May 6th, 2009 06th


Exiting the Metrpolitain

There’s a lot of things that can be said about living in Paris, and there are quite a few people that have illustrated the glamor of this city over the years. There’s also no doubt that the metro is vital aspect in the Parisian culture. Entering the underground is accessing a world of its own, with its history and charm. That one thing I noticed recently, however, is that the best part of the metro is not going in, it’s actually exiting the Metropolitain.

It’s something that’s very difficult to describe. And no matter how good someone is at any given language, I would like to think that coming out of the metro in Paris is something that can only be lived and experienced. It’s this amazing rush that seems to comes out of nowhere and hits you: you’re in Paris, and this is beautiful. You’re probably still daydreaming about whatever it is you starting thinking about when you entered (and in many cases, triggered by something you’ve seen during your travel), but the moment your back at the street, it all just disappears to make way for a much bigger sensation.

The architecture of the buildings, the lights of the shops, the cafes with terraces, the people walking by….it is all condensed in an instant, and it’s over-whelming. It’s what makes this city enchanting, charming, and attractive in every way. It’s something that only the people here could understand, and the people on the outside are missing out on. It’s magical and could make your day.

Perhaps it’s one of those things that you get used to, or lose interest in over time, but I feel warm knowing that everyone who’s passed through the second city of love, has shared this experience with me.

April 30th, 2009 30th


A Culture Underground

My good friend Ruth Pimentel, who’s been very active in participating in this blog and giving me her full support, has sent me a very interesting article titled “Un recorrido cultural por el ‘métropolitain’ de París” (a cultural track via the Paris metro) that talks about the underground from a cultural/artistic perspective. As you might have noticed, the article’s in Spanish, but even if you don’t understand the language, you can probably get the gist of it all via a web page translator.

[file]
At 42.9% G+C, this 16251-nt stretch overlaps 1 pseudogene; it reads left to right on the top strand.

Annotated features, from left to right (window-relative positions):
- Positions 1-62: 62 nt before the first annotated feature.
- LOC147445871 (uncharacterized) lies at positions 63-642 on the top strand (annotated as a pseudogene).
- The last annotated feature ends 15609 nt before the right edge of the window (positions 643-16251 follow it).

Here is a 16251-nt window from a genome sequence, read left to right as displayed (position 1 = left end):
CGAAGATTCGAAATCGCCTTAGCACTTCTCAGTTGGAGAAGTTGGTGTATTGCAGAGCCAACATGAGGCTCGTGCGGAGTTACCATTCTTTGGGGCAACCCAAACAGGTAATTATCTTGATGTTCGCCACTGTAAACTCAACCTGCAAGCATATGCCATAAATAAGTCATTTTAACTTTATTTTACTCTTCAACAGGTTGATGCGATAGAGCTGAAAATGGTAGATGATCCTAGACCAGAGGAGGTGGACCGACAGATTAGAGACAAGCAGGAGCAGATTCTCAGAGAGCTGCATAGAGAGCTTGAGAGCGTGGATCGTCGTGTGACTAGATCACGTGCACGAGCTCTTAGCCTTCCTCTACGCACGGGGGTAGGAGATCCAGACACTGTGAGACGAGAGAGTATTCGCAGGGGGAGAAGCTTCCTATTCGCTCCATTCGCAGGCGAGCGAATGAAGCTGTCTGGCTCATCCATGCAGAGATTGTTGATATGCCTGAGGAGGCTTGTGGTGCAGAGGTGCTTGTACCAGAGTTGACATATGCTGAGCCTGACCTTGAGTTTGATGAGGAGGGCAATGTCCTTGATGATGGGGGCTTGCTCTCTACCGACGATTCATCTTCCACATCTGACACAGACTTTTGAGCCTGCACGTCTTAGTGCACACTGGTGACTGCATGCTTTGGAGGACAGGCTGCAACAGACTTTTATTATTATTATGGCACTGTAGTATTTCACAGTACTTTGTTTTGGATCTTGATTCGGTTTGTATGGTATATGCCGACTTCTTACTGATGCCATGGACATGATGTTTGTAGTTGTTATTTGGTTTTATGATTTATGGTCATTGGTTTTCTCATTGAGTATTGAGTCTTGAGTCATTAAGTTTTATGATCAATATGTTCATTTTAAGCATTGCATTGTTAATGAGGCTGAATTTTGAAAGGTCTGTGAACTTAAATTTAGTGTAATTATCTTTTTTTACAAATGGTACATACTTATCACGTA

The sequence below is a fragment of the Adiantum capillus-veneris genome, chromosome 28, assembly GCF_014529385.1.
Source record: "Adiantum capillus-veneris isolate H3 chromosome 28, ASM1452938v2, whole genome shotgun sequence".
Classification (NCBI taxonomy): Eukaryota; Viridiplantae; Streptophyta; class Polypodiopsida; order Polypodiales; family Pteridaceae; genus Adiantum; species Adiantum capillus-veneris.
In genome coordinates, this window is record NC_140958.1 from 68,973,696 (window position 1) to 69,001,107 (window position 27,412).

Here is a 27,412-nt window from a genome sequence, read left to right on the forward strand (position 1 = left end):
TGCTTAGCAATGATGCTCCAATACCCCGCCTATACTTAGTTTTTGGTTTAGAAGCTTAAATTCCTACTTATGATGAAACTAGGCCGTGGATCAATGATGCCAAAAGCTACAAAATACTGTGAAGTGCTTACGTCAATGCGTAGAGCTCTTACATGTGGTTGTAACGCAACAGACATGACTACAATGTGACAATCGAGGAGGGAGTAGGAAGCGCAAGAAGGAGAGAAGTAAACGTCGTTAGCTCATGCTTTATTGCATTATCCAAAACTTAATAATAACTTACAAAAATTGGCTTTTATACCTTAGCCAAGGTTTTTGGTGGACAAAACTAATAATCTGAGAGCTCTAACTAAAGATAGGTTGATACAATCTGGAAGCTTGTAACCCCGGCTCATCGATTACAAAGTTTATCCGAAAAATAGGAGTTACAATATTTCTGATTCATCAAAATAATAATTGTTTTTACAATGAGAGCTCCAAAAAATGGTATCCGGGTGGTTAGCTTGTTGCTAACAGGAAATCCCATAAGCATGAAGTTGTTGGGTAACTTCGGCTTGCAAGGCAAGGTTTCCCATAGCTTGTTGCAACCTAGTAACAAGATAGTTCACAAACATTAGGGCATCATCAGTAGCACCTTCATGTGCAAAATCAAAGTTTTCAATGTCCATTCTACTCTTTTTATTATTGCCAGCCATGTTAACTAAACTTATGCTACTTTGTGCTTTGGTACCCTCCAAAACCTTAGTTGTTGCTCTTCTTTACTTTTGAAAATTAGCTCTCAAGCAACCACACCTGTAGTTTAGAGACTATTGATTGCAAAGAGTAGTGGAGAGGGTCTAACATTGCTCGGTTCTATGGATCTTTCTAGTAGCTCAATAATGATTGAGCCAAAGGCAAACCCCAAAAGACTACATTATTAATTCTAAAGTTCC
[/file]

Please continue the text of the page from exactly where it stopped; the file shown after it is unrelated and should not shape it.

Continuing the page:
It gives a historical background and then talks about the different stations, each boasting a different artistic statement, as if a world of its own. It actually reveals how the culture of the city and its habitants (residents and visitors included), is directly tied to the system underground. Which is why I had made the post earlier this week about using the metro as an indication of whether or not you at “home” in Paris.

You can come to the French capital and not visit the louvre (which I am yet to visit, by the way), but you cannot consider yourself to have seen anything in Paris, without experiencing the metropolitain,

Muchas gracias, chiquilla! Nos vemos cuando vengas!

April 27th, 2009 27th


Back Home, In Paris

I’m back from Gran Canaria, and even though I knew this has been home to me, I wasn’t sure what would be the things I would do or feel that would leed me to think so. So I paid attention and realized that the Paris metro is probably the best indicator of whether or not you are at “home”.

One of my best friends, Waleed Fateem, once told me that when you’re in the Egyptian army, you take so much crap until you reach a point when you become a soldier. That’s when nothing matters to you, nothing scares you, and no thoughts are strong enough to penetrate you and trigger feelings such as fear, nervousness or exhaustion. That was very inspirational. Not that coming to Paris is in ANY WAY related to joining the Egyptian army, but here too, you reach a point when you’re no longer a visiter – you’re a habitant, and this is your home.

The following are the traits that come to mind:

  • You jump over the entrance bar leading to the metro to avoid paying an “airport supplement” (it’s almost 8 Euros, can you believe it?). More importantly, you’re not bothered to look around you when you’re doing so, because you’re confident of yourself. In fact, people will look at you and say “this guys is from around here”
  • You know where exactly to stand so that the door opens right in front of you, and you get into the wagon before others do (hence a higher possibility of finding a seat). Moreover, when you arrive at your station, you find yourself right in front of your exit
  • When you swipe your card (assuming you have a pass – because buying tickets is for out-of-towners), you don’t even pay attention – you know exactly where to go and don’t hesitate for a second
  • You never look at a map, and if you do, you’re usually too embarrassed and worried someone might see you
  • When there are various options as to where you can sit down, or stand up, you know how to calculate it so that you’re comfortable, but you don’t have to go through too many obstacles to reach the door when you need too

There’s probably a few more. But I would say that those are the kind of actions you would be taking when you reach the point of considering Paris home. This reminds me of the days of Madrid – such beauty!